As elsewhere on Grand Place, the drinks at the "King of Spain" are heavily overpriced, and the food – classic Belgian favourites such as waterzooi – slightly overvalued, but the address and location speak for themselves. Occupying a late 17th-century building that was once the Baker's guild house, the décor – all wood-paneled walls and an open fire in winter – is as grand as it gets, and was restored to its original state more than a century ago.
You can't fault the name of this elegant café, located in a grand 19th-century building with white walls and polished wooden floors. Come here for breakfast, a light lunch of salads or sandwiches, or to drink afternoon tea.
Founded in the 1920s and still owned by the same family, this elegant café-restaurant serves great Belgian meat and fish classics, and boasts a fine beer menu to boot. Tourists sit on the terrace on summer afternoons to dine under the lime trees in sight of Ste Catherine church. In the evenings the clientele in the cozy interior becomes more local and more arty.
At the back of Frederic Blondeel's minimalist and chic chocolate store is a small café. Come here for afternoon tea or coffee. Biscuits and cakes are available, but the best choice is to dive straight in and select from uniquely flavored chocolates that might contain anything from basil to cardamom or chili. Homemade ice cream is also available in spring and summer (in slightly more conventional varieties).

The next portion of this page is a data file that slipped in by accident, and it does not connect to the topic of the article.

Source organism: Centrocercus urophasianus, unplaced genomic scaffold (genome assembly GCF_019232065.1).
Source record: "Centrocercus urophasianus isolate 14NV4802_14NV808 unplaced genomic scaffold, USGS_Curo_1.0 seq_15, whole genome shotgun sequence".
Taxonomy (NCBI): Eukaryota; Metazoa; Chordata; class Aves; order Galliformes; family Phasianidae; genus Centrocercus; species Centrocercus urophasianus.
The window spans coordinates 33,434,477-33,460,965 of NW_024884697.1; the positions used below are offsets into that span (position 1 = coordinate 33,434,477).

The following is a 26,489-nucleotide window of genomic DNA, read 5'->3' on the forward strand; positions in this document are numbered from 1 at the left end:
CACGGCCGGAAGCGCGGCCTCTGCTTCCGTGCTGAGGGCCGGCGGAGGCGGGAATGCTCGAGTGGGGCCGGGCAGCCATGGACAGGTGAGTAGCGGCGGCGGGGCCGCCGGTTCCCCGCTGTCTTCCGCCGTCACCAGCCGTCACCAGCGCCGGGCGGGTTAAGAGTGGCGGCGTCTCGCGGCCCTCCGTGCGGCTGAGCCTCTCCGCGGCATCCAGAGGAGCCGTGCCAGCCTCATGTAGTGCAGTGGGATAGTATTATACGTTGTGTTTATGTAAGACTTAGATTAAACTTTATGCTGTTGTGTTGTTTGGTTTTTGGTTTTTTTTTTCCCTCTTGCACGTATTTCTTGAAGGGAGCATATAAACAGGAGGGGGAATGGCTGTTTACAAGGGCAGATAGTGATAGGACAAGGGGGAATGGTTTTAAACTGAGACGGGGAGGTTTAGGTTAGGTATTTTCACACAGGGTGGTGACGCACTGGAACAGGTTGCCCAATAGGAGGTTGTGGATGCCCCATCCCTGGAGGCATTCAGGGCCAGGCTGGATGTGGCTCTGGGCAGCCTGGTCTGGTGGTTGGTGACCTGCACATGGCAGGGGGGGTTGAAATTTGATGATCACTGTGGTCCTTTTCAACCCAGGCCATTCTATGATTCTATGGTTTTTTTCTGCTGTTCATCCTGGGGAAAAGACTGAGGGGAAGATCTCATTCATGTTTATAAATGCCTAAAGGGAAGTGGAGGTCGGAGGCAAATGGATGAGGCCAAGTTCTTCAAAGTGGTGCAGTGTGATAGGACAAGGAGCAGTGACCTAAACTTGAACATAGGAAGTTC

Modern wood furnishings and walls hung with arty photographs of iconic Brussels sights create a stylish atmosphere right on the Grand Place. Simple but delicious salads, pasta, sandwiches and quiches are served all day from breakfast to dinner. Given the decor and the location you'd expect the prices to be much higher than they are, but be prepared for a pleasant surprise.
One of the city's trendiest cafés, built in Art Deco style. At lunchtimes it's a popular café serving a decent but unsurprising range of soups, rolls and salads. In the evening, particularly on weekends, the music cranks up and the bar gets packed to the rafters with hip locals looking to have a good time.
A little out of town in the southeastern district of Uccle, this brasserie is highly sought-after and very popular with discerning local diners, who flock here for café dining that is a cut above the average. You are more likely to be ordering lobster and oysters here than burger and fries. Eat in the Belle Epoque dining room or out on the leafy terrace in summer.
Located in the Centre de la Bande Dessinée, this lunch-only café-bistro enjoys a fabulous Art Nouveau setting created (as the name suggests) by Victor Horta in 1906. The menu is very reasonably priced and features a daily special for 9.50 alongside salads, pasta dishes, meat and fish mains, and also Belgian café standards such as Filet Américain (steak tartare). Note that for hot meals, the kitchen closes at 3pm (3.30pm at weekends).